Climate and security to dominate U.S. Secretary of State’s maiden Africa tour

FILE PHOTO: U.S. Secretary of State Blinken boards his plane at Andrews Air Force Base en route to Jomo Kenyatta International Airport in Nairobi
FILE PHOTO: U.S. Secretary of State Antony Blinken boards his plane at Andrews Air Force Base, Maryland, U.S., November 16, 2021, en route to Jomo Kenyatta International Airport in Nairobi, Kenya. Andrew Harnik/ Pool via REUTERS/File Photo

November 17, 2021

By Katharine Houreld

NAIROBI (Reuters) – (Note offensive language in paragraph three)

Climate change and security in Ethiopia, Sudan and the Sahel are set to top the agenda as U.S. Secretary of State Antony Blinken arrives in Nairobi on Wednesday to visit three of the continent’s major players: Kenya, Nigeria and Senegal.

Blinken’s first Africa trip follows the COP26 climate talks in Glasgow, where poorer nations called on wealthy governments to do more to help them combat climate change.

His visit will likely seek to underscore the difference between President Joe Biden’s administration and his predecessor Donald Trump. Trump dismissed some African nations as “shitholes” , left key diplomatic posts to Africa empty and scoffed at climate change science.

Blinken’s first stop will be Kenya, where President Uhuru Kenyatta will want to discuss security following last month’s coup in Sudan and a widening war in Ethiopia , Africa’s second most populous nation and the headquarters of the African Union.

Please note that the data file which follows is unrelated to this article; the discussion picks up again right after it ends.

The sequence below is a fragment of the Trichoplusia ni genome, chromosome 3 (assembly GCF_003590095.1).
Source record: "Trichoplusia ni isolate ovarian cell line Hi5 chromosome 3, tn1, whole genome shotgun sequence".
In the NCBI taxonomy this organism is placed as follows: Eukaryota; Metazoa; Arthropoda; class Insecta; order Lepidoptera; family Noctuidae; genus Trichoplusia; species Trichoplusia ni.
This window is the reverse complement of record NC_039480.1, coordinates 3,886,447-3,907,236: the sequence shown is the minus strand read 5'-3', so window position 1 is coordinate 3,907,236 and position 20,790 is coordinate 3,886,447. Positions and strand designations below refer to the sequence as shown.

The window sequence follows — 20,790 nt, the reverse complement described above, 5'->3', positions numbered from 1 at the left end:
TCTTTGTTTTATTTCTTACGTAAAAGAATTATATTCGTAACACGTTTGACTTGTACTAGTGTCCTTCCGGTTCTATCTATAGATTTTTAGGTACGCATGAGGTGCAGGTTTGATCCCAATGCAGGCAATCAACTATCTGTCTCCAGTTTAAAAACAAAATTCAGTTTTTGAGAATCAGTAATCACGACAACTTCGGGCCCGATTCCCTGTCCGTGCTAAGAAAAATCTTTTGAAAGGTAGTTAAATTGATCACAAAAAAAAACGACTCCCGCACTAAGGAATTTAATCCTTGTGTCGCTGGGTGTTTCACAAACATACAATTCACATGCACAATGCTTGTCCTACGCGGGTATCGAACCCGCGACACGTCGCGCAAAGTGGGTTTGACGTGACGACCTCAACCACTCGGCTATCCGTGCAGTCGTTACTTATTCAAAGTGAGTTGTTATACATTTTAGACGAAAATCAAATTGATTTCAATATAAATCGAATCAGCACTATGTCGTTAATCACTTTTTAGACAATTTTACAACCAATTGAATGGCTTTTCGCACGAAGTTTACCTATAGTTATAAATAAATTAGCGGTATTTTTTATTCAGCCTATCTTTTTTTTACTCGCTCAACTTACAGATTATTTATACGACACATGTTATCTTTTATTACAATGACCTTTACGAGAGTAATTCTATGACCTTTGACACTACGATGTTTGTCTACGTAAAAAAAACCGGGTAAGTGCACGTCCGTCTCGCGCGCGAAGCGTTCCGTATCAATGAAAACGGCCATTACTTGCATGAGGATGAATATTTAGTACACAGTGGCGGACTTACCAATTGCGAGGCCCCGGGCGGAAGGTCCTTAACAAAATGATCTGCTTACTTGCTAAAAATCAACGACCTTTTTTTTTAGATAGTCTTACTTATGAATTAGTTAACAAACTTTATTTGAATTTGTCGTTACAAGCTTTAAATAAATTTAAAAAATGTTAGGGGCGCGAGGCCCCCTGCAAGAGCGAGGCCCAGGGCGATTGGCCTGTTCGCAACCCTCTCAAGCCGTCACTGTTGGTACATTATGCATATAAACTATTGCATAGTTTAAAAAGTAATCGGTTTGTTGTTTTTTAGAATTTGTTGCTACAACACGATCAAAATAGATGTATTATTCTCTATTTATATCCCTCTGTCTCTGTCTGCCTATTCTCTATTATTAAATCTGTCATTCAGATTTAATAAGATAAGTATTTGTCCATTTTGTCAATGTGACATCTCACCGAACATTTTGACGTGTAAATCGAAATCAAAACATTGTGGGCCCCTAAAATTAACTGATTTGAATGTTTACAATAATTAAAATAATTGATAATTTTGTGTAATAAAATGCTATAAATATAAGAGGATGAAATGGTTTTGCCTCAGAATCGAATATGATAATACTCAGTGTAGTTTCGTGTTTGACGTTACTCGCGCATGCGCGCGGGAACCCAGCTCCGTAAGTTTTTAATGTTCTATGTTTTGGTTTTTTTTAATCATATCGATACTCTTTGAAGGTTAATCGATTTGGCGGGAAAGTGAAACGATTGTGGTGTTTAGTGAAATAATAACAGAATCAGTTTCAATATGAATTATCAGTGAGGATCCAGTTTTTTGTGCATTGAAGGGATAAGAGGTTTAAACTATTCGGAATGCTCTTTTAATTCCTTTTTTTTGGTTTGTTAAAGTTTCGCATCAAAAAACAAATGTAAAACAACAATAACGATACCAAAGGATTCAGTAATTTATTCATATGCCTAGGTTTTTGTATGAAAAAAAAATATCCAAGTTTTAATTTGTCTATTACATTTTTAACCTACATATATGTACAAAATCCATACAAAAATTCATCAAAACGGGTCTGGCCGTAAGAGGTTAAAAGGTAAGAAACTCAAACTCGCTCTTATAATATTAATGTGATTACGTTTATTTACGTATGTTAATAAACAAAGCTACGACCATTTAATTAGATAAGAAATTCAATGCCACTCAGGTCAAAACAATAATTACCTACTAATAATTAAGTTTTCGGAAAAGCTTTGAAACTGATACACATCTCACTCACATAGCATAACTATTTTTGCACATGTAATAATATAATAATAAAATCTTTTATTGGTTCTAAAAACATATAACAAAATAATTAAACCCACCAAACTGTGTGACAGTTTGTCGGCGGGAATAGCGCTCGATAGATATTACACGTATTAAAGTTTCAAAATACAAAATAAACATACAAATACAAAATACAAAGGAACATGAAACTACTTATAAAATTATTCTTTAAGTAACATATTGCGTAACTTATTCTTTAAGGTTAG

Blinken said last week that Ethiopia could “implode”, a prospect that would widen famine there and send millions of refugees around an already unstable region.

Kenya also contributes troops to an African Union peacekeeping force in Somalia, where al Qaeda-linked insurgents are battling the government. The mandate of the AU force is up for renewal next month and the United States is a key donor.

Blinken will also meet civil society representatives, considered an important bulwark of Kenyan democracy ahead of next year’s national election. Polls can sometimes turn violent and Kenya, East Africa’s wealthiest and most stable nation, is headquarters to many multinationals.


On Thursday, Blinken will visit Nigeria – Africa’s largest oil exporter – to meet President Muhammadu Buhari, whose government is battling an Islamist insurgency in the northeast and mass kidnappings by armed gangs in the north and northwest.

The two are expected to discuss possible security assistance from the United States, a source in the Nigerian presidency told Reuters. In July, Nigeria received its first six A-29 Super Tucano planes, four years after the United States agreed to sell the light attack aircraft to fight insurgents.

But analysts say Buhari has made little progress tackling corruption that has eroded the nation’s infrastructure – half of its citizens lack access to electricity – or abuses by the security services. A judicial panel report this week accused the army and police of firing on protesters in Lagos last year in what it called a “massacre.”

Blinken’s final leg is Senegal, considered one of Africa’s most stable democracies, where the focus will be on leaders and female entrepreneurs.

He will also visit Dakar’s Institute Pasteur, which signed an agreement – alongside Rwanda – with BioNtech in October to build the first mRNA vaccine manufacturing facility in Africa starting in mid-2022. Biden’s government has said it was working with manufacturers to help African countries boost vaccine production.

(Editing by Andrew Cawthorne)

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